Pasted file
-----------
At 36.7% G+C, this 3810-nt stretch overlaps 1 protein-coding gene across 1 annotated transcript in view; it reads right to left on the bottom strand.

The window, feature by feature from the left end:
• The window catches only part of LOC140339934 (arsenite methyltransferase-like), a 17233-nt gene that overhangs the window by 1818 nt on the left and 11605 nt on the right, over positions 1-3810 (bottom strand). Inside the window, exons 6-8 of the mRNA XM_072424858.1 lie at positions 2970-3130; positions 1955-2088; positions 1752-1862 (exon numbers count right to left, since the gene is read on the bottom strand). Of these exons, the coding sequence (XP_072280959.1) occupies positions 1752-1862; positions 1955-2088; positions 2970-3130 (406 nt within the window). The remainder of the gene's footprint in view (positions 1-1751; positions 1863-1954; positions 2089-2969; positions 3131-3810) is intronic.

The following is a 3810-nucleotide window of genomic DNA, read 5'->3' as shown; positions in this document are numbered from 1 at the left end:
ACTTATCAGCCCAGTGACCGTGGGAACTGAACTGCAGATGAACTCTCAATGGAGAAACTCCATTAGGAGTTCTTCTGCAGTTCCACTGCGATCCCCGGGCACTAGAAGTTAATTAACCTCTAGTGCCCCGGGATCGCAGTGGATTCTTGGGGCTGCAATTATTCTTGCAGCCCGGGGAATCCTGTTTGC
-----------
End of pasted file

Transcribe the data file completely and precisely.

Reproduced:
At 36.7% G+C, this 3810-nt stretch overlaps 1 protein-coding gene across 1 annotated transcript in view; it reads right to left on the bottom strand.

The window, feature by feature from the left end:
• The window catches only part of LOC140339934 (arsenite methyltransferase-like), a 17233-nt gene that overhangs the window by 1818 nt on the left and 11605 nt on the right, over positions 1-3810 (bottom strand). Inside the window, exons 6-8 of the mRNA XM_072424858.1 lie at positions 2970-3130; positions 1955-2088; positions 1752-1862 (exon numbers count right to left, since the gene is read on the bottom strand). Of these exons, the coding sequence (XP_072280959.1) occupies positions 1752-1862; positions 1955-2088; positions 2970-3130 (406 nt within the window). The remainder of the gene's footprint in view (positions 1-1751; positions 1863-1954; positions 2089-2969; positions 3131-3810) is intronic.

The following is a 3810-nucleotide window of genomic DNA, read 5'->3' as shown; positions in this document are numbered from 1 at the left end:
ACTTATCAGCCCAGTGACCGTGGGAACTGAACTGCAGATGAACTCTCAATGGAGAAACTCCATTAGGAGTTCTTCTGCAGTTCCACTGCGATCCCCGGGCACTAGAAGTTAATTAACCTCTAGTGCCCCGGGATCGCAGTGGATTCTTGGGGCTGCAATTATTCTTGCAGCCCGGGGAATCCTGTTTGC